When you buy a property in Spain; What happens in the notary
Upon arrival you are shown into an office with all the parties involved to wait for the Notary. You may pass an uncomfortable half hour or more of silence or small talk with the vendor, who you may be meeting for the first time. The Notary – who always exudes importance – will then breeze into the office, take a seat at the head of the table and start the proceedings.
The notary will confirm the identity and other personal details of all the buyers and sellers present, and then read the deeds out loud. Some notary’s like to show off their English by giving a partial translation, though most will just read them out in Spanish. Whatever the case you need to be sure the deeds are correct before you sign them, which means having a translator present or relying on your lawyer. Some notaries will refuse to sign the deeds unless a foreign buyer has a lawyer or translator present.
The notary will also make certain legal checks, though these vary by autonomous region. As a minimum they should have request a property registry filing just before the signing to confirm the vendor’s title, and that the property is free of any (unexpected) encumbrances. This leads some estate agents to claim that buyers are perfectly well protected by the Notary and don’t need a lawyer. This is not so. In reality the Notary gives you little protection so you must be accompanied by an experienced and qualified professional when signing the deeds.
If nobody objects to the content of the deeds the notary will pass them around for signing by all parties, and confirm the payment of any outstanding amounts by the buyer before the keys are handed over. This is when you produce payments such as bank drafts for any outstanding amounts on the declared price (the price stated in the deeds less any deposits or down payments already paid.
AFTER SIGNING THE DEEDS
After signing the deeds the property is all yours, though the taxes still need to be paid and your title inscribed in the property register.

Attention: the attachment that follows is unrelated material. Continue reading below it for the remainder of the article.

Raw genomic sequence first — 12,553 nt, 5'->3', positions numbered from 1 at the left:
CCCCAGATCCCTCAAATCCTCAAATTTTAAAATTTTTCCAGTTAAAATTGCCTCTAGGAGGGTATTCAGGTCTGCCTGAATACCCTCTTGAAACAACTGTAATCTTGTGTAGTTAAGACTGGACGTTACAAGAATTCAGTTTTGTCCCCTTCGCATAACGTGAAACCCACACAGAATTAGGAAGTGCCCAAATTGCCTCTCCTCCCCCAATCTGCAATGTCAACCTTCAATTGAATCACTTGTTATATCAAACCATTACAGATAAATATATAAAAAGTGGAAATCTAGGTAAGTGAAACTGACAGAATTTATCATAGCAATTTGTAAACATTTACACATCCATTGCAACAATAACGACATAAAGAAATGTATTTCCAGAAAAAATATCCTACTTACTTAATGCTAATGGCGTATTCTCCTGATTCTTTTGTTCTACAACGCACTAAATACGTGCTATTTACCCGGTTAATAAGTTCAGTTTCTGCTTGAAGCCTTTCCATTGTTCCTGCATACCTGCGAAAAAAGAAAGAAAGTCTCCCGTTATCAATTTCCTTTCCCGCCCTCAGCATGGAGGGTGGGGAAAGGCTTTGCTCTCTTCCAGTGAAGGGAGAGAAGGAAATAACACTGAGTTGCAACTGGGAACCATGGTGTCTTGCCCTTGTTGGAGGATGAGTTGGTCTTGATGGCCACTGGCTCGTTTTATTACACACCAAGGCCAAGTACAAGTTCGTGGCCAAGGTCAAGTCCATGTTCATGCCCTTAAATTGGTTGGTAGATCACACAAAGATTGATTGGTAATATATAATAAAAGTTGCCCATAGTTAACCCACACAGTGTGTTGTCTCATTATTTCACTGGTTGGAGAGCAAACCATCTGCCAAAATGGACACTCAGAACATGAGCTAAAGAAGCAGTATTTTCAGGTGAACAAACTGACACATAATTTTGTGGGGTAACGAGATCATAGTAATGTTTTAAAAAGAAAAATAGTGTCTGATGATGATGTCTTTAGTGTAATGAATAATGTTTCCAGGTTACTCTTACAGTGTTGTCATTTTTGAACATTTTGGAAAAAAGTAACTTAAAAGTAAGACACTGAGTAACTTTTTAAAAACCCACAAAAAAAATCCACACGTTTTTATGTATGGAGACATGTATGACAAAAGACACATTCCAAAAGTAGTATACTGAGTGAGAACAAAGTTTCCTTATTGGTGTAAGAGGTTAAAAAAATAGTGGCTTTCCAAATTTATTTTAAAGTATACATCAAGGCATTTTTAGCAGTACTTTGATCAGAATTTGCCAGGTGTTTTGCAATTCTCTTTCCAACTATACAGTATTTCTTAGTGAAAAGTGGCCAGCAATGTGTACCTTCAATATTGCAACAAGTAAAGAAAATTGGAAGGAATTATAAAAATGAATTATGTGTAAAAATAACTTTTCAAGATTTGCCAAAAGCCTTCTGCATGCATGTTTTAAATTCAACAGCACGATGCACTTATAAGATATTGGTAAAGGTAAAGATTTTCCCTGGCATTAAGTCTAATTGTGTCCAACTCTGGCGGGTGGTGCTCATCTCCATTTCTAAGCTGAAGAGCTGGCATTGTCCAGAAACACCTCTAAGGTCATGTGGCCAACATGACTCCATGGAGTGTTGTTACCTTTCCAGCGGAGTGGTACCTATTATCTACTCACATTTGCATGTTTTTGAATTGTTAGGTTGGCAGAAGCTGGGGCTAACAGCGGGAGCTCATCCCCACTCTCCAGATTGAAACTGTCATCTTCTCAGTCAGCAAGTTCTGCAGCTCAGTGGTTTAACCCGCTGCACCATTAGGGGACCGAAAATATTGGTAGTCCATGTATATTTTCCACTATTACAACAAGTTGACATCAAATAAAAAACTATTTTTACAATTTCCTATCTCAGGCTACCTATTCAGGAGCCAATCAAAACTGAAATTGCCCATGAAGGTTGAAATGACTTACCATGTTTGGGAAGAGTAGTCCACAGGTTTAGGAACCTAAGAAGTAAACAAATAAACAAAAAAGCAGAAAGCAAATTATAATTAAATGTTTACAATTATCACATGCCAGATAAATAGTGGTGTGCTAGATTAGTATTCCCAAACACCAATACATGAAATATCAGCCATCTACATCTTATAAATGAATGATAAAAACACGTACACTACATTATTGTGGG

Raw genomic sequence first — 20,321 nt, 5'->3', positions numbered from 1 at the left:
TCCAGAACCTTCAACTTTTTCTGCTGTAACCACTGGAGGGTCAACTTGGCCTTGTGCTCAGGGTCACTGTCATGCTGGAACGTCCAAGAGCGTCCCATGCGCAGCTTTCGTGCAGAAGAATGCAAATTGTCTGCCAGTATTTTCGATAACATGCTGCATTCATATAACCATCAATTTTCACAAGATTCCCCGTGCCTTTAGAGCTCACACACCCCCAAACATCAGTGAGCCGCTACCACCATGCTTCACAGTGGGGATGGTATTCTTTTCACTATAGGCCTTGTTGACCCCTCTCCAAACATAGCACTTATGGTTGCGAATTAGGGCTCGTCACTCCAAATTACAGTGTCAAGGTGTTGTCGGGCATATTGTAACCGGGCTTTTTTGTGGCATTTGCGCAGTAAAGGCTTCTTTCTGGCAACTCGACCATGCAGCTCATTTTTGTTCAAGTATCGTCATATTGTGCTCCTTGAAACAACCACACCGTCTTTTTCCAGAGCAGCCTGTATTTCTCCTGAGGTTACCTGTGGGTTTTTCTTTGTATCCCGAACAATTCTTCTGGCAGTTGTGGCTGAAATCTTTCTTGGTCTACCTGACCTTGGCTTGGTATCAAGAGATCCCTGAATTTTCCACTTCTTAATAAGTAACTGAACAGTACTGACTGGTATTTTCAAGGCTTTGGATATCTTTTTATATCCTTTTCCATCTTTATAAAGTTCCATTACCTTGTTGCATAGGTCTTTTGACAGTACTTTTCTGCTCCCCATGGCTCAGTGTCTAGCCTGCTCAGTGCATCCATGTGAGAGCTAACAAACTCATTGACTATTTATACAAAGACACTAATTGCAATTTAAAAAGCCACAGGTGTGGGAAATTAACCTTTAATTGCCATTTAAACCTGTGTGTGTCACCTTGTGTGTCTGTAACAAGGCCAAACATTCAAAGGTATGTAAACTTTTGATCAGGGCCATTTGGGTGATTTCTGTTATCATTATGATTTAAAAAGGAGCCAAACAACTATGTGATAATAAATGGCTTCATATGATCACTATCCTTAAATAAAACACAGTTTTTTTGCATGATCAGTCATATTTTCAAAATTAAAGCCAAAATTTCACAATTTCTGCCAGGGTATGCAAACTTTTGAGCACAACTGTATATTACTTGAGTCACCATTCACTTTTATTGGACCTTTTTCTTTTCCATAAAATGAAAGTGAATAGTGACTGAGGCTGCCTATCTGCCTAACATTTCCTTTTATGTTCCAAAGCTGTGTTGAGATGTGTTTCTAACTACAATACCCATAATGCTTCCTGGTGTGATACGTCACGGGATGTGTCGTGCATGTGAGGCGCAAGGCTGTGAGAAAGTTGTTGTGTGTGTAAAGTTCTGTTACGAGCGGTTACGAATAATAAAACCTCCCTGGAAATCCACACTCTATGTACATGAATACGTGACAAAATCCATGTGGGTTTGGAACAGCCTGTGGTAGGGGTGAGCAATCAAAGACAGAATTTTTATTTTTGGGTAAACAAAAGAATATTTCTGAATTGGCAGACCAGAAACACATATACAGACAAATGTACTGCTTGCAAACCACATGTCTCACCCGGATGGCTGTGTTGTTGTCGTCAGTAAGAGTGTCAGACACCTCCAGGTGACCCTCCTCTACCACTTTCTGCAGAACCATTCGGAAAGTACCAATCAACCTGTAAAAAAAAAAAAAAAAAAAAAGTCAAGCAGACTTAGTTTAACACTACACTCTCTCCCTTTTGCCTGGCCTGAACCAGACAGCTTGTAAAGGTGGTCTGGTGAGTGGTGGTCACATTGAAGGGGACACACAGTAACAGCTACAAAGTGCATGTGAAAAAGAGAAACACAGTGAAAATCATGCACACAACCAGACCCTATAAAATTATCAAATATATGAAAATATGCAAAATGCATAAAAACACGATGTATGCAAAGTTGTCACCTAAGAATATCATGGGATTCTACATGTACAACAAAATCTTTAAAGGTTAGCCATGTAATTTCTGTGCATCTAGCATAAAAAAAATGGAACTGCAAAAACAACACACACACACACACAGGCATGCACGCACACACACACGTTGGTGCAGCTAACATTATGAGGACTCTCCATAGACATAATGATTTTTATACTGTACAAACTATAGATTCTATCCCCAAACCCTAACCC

You will be given a copy (copia simple) of the deeds to take away after the signing. Each copy costs around 30 Euros so you should decide how many copies you want in advance. You can use the copia simple to do most things, such as set up utility contracts and pay taxes. A few days later your lawyer will be able to collect the original deeds signed by the notary (copia autorizada), which are needed to inscribe your title in the property register. In the meantime, the notary should have faxed notification of your purchase to the property registry immediately after the sale, thus blocking the register for 10 days and preventing anyone else from inscribing a claim to the same property during this period.
REGISTERING THE DEED OF TRANSFER AND PAYING THE SALE-PURCHASE EXPENSES
Once buyer, seller and Notary have signed the Deed of Transfer and the seller has received payment, the buyer has to pay taxes (see “Negotiating the Purchase Price” above).
The Notary carries out the entire tax payment and registration process. If you are using an independent solicitor, he or she will handle it. Either way, you will be asked to make a payment to cover estimated costs.
The Transfer Deed is then taken to the Land Registry to be recorded and the property put in the new owner’s name. This typically takes around six weeks, and is the last step in the sale-purchase process.
2-3 months later the formal Escritura document will be ready for the buyer to collect at the Notary’s office.
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